The district court, over the Greggs’ objections, allowed Gregg to testify on cross-examination about her pre- and post-accident earnings and the Greggs’ pre- and post-accident joint incomes.  She testified that the net profits from her child-care business in 1991, 1992, and 1993 were $5,773, $5,306, and $2,631, respectively, and that her contract price as a special-education paraprofessional during the 1999-2000 school year was $11,064.  She also testified that the Greggs’ joint income in 1991 was $19,742 and that their joint income in 1999, five years after the accident, was $46,488.

            The Greggs contend that evidence of Gregg’s earnings is irrelevant and therefore should not have been admitted.  Evidence of past earnings is not required for an award of damages for loss of earning capacity.  Kwapien v. Starr, 400 N.W.2d 179, 183 (Minn. App. 1987).  But such evidence is not necessarily irrelevant.  Relevant evidence is

evidence having any tendency to make the existence of any fact that is of consequence to the determination of the action more probable or less probable than it would be without the evidence.


Minn. R. Evid. 401.  Here, evidence of Gregg’s earnings is probative evidence that she was employed both before and after the accident.  This evidence, along with evidence on other factors, including Gregg’s life expectancy, health, occupation, talents, skills, and experience, is a relevant consideration in determining whether she sustained a loss of earning capacity.  See Kwapien, 400 N.W.2d at 184 (outlining loss-of-earning-capacity factors).

            The Greggs also contend that evidence of their joint incomes is irrelevant.  We agree that this evidence does not tend to make the determination of whether Gregg sustained a loss of earning capacity more or less probable.  See Minn. R. Evid. 401.  Evidence of the joint income of spouses, in itself, does not provide any probative evidence on any of the factors relevant to one spouse’s loss of earning capacity.  See Kwapien, 400 N.W.2d at 184.  Here, defense counsel asked Gregg to identify the amount of their joint incomes in 1991 and 1999.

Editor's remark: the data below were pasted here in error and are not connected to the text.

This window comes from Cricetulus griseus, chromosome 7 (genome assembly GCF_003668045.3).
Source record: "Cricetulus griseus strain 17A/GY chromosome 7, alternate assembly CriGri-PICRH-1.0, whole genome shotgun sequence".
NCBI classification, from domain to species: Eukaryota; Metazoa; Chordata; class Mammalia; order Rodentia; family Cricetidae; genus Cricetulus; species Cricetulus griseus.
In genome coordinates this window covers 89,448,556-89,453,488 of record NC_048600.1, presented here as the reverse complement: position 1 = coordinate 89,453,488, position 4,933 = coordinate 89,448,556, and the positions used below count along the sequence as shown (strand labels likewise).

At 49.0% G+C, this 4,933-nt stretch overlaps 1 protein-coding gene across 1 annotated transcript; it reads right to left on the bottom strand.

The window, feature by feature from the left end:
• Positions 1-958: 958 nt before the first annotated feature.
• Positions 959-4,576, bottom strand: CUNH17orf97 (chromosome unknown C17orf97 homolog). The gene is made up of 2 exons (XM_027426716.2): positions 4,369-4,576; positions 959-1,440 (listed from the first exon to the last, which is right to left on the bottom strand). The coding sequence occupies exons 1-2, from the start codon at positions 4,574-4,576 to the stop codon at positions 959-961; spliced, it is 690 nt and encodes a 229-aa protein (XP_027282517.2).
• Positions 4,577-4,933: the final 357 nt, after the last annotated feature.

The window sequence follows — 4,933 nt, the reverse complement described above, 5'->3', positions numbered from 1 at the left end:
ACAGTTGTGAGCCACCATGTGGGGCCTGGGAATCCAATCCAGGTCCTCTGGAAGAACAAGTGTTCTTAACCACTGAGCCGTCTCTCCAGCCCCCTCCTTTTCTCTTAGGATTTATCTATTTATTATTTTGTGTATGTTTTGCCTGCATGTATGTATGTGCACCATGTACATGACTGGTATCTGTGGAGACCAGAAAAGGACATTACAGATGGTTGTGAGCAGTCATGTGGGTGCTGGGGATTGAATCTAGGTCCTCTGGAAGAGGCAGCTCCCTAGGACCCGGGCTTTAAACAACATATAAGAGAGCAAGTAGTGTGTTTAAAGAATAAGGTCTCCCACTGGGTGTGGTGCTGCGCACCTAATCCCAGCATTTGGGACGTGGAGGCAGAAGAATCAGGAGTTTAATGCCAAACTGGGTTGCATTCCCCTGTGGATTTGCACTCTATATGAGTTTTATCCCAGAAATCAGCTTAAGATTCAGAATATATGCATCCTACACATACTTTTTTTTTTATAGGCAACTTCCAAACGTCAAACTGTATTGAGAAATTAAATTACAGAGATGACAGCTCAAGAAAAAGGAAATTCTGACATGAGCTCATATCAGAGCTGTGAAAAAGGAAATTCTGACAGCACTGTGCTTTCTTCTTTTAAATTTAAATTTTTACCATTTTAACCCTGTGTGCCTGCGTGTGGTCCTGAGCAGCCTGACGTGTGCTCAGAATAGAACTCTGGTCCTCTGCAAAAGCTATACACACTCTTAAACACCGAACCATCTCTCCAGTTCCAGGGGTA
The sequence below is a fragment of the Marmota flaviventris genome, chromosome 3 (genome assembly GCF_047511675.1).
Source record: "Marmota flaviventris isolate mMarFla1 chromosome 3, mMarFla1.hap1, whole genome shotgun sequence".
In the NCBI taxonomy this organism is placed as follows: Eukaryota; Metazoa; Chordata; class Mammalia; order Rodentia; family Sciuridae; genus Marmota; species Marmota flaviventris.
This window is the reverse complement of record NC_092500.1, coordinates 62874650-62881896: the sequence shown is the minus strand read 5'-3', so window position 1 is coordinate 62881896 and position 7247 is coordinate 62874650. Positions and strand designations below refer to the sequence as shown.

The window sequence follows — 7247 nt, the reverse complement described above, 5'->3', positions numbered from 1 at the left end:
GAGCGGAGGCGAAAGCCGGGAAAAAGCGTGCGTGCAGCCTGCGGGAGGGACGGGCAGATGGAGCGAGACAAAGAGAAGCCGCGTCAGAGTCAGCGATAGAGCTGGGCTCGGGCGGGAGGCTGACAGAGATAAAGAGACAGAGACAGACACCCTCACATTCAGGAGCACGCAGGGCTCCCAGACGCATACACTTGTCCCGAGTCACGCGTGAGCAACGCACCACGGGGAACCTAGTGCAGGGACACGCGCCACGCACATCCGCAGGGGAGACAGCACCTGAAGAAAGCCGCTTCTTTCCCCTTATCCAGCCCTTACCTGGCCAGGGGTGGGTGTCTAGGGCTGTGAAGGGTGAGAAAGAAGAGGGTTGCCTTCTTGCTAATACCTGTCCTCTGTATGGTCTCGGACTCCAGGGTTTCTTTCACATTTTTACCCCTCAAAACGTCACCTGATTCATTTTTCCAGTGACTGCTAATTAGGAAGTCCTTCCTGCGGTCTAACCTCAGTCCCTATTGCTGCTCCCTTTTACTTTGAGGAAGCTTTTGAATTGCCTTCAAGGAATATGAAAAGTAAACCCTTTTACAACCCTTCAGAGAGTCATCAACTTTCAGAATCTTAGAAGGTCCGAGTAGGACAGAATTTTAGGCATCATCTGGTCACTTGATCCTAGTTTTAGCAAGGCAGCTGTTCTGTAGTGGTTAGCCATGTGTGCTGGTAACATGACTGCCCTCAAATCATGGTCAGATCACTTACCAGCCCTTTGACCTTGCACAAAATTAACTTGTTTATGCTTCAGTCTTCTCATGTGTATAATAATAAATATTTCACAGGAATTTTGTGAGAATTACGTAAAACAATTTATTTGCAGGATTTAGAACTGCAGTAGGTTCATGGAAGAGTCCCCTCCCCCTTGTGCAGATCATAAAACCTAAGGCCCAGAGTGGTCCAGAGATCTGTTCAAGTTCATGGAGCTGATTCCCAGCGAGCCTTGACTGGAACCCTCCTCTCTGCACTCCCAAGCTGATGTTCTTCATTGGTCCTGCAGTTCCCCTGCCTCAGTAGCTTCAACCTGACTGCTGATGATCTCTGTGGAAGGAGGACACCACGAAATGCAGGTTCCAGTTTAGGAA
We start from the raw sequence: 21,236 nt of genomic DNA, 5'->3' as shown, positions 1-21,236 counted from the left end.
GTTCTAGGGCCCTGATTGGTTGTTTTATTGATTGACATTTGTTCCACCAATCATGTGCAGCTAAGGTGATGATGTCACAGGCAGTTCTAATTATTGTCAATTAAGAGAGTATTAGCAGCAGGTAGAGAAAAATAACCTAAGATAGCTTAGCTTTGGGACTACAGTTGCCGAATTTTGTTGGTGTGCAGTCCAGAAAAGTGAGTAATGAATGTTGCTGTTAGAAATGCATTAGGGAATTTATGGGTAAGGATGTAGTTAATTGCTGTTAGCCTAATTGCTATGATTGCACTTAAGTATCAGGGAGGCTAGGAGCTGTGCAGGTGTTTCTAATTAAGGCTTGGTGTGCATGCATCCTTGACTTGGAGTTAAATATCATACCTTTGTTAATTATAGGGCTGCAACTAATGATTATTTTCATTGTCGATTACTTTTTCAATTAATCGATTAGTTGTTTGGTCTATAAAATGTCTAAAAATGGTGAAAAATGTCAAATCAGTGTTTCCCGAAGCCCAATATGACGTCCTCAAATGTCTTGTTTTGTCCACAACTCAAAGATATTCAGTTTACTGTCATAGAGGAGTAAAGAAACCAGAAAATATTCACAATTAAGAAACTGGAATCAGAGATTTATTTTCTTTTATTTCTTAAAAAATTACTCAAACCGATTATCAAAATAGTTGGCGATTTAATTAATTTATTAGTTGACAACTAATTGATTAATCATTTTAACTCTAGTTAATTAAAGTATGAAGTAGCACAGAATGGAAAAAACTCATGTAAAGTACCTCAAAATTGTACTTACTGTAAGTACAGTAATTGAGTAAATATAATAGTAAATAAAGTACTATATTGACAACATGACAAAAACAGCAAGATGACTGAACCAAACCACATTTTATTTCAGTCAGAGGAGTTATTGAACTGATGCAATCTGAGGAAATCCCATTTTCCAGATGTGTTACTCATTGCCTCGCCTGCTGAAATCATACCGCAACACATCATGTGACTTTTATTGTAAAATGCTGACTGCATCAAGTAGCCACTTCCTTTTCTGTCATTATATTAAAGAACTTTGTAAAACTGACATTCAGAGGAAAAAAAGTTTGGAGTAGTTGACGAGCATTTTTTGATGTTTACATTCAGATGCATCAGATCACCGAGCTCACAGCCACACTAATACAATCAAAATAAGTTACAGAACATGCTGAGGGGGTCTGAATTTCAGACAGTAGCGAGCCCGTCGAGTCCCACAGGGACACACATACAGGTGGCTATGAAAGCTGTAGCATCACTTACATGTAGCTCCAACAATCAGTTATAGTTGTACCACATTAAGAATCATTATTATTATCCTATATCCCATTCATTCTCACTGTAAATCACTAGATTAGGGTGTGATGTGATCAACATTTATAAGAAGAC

But defense counsel did not ask Gregg about their joint incomes to introduce evidence against her claim that she sustained a loss of earning capacity; he did so for impeachment purposes.  Gregg testified, in a deposition, that her injuries placed a “financial strain” on her relationship with Terry Gregg, and defense counsel sought to attack Gregg’s credibility at trial by eliciting testimony regarding the increase in their joint income since the accident.

Finally, the Greggs contend that the income evidence should not have been admitted because its probative value was outweighed by its prejudicial effect.  But they do not specify why the evidence would have been prejudicial, and ample evidence supports the jury’s award of no damages for loss of earning capacity.  The Greggs have not shown that any error in admitting the evidence resulted in prejudice.  See Uselman, 464 N.W.2d at 138.  We conclude that the district court did not abuse its discretion by denying the motion for a new trial on the ground of improper evidentiary rulings.



* Retired judge of the Minnesota Court of Appeals, serving by appointment pursuant to Minn. Const. art. VI, § 10.